China opens door to G20 discussions on yuan
By Simon Rabinovitch
TORONTO (Reuters) - Chinese officials, in an abrupt change of emphasis, said on Saturday they welcomed discussions about currencies as part of global economic talks, but insisted Bejing alone should determine policy on the yuan.
Their openness at the Group of 20 summit in Toronto to allow at least some discussion about exchange rates represented a softer line than in recent weeks.
Beijing had said previously that debate about the yuan had no place in international forums.
But the officials, a parade of department heads from the central bank, the commerce ministry and a powerful central planning agency, also tried to shift the spotlight away from the currency, saying it was only a small piece in the bigger puzzle of how China would cut reliance on exports.
"As for pressure on the exchange rate issue, I think to be precise we should call it exchange rate-related discussions," Zhang Tao, a director-general with the People's Bank of China, told a news conference at the start of the G20 summit of wealthy and emerging nations.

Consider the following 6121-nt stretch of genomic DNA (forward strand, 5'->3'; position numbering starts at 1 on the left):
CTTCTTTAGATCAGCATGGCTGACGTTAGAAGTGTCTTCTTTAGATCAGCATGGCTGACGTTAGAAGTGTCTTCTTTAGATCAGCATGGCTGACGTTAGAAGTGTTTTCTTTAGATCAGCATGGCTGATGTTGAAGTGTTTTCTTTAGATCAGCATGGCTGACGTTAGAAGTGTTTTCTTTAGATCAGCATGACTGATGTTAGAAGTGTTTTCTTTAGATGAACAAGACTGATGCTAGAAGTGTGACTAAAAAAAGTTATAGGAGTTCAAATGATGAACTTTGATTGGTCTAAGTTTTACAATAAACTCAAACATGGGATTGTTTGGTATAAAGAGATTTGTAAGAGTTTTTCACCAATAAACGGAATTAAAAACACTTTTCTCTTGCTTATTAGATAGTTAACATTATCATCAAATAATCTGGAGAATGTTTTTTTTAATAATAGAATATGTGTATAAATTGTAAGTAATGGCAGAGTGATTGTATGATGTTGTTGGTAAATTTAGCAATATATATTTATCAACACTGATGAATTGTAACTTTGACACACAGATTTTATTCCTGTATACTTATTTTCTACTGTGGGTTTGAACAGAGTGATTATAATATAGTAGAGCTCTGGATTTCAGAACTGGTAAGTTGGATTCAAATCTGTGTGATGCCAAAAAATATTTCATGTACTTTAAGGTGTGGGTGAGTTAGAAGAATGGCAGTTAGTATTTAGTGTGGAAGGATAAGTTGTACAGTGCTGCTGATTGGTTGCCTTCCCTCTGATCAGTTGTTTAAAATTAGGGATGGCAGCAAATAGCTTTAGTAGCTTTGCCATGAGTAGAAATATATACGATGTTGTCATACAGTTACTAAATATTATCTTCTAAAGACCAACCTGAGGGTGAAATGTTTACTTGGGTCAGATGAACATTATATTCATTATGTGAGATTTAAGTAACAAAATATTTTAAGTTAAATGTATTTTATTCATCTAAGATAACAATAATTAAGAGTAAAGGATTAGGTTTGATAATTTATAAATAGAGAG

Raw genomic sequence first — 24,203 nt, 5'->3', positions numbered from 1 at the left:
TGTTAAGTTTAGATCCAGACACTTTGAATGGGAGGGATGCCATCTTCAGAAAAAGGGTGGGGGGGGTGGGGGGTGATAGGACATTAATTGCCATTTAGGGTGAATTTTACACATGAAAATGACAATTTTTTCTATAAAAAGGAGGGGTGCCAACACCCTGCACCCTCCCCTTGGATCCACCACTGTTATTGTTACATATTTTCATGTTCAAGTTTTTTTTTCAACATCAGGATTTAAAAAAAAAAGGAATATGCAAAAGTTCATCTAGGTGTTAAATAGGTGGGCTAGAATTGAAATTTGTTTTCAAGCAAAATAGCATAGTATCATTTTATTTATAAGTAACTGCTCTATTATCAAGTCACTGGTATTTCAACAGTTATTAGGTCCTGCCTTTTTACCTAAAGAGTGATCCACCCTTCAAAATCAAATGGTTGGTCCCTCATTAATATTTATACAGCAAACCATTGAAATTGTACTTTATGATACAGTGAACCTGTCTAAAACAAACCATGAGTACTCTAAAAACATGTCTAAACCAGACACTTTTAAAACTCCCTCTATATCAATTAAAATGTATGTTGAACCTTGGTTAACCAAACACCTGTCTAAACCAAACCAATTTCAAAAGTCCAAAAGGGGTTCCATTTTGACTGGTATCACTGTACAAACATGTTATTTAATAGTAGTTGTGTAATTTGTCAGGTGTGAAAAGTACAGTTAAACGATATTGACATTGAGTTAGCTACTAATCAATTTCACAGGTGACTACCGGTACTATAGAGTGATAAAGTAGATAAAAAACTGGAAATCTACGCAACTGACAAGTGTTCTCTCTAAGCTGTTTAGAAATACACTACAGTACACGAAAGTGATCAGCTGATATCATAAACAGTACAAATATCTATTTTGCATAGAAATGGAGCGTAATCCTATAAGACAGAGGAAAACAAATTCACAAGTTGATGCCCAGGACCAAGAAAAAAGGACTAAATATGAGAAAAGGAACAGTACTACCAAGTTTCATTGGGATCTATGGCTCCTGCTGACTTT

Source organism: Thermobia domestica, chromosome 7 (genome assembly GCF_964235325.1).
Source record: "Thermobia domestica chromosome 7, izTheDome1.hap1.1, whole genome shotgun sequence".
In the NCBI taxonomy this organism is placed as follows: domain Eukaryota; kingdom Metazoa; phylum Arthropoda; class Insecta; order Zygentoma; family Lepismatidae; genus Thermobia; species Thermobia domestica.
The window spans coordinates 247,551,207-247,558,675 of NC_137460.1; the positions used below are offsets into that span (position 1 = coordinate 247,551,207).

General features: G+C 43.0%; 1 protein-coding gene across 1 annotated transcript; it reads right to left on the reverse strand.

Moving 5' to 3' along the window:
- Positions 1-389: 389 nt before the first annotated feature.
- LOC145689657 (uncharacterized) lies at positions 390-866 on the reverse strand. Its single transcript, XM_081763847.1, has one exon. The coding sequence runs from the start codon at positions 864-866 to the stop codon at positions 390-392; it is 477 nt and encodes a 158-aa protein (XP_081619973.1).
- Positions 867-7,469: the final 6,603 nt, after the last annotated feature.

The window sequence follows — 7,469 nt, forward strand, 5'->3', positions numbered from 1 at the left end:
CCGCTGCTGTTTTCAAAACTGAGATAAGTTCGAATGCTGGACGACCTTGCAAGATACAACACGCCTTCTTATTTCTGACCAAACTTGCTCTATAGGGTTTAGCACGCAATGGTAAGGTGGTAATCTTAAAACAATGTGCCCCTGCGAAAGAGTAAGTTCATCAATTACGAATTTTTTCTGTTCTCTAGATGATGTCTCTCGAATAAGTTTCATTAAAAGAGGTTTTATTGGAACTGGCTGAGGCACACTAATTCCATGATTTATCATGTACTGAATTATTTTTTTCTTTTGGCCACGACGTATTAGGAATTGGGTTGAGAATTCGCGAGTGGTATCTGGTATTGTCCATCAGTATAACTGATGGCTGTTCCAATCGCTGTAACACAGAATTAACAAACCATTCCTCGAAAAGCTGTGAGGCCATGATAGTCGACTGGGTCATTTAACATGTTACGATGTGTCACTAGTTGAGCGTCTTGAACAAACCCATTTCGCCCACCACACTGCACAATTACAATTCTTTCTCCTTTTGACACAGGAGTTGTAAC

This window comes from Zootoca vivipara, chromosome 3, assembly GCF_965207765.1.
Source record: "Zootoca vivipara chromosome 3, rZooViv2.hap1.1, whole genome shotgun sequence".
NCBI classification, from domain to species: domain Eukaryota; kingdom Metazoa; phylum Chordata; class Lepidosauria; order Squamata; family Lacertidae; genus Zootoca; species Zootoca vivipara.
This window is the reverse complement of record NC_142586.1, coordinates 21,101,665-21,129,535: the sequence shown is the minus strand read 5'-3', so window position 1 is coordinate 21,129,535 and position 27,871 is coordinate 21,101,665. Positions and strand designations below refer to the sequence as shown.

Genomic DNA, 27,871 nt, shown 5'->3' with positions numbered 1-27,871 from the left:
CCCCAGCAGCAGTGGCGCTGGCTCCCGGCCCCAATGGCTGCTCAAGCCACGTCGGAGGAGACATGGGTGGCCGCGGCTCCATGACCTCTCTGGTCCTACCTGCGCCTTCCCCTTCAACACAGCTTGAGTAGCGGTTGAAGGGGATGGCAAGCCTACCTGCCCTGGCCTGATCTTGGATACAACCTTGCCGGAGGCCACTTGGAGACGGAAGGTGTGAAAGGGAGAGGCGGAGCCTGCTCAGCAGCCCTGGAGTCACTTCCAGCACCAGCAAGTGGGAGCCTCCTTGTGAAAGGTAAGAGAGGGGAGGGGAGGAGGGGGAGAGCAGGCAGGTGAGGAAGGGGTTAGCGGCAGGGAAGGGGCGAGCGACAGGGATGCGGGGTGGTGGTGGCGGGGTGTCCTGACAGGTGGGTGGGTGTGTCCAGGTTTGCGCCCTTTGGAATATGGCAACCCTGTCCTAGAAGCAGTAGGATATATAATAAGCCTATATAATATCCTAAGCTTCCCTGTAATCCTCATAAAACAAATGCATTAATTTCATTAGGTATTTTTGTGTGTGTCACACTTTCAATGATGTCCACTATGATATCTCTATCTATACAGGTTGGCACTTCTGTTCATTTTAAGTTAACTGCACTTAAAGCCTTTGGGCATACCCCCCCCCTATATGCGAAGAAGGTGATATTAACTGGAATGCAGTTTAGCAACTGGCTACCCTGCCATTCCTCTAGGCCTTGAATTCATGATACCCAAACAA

"The G20 is for discussing macro-economic issues of mutual interest and this, of course, includes exchange rates," he said. He said China felt neither more nor less pressure about the yuan at this G20 compared with previous summits.
After weeks of calls from Washington and others for China to let its currency rise, Beijing said a week ago that it would end a de facto peg of the yuan to the dollar that had been in place for nearly two years.
A draft communique from the G20 summit welcomes China's move to make its currency more flexible and its efforts to boost domestic demand, a G20 official said. Continued...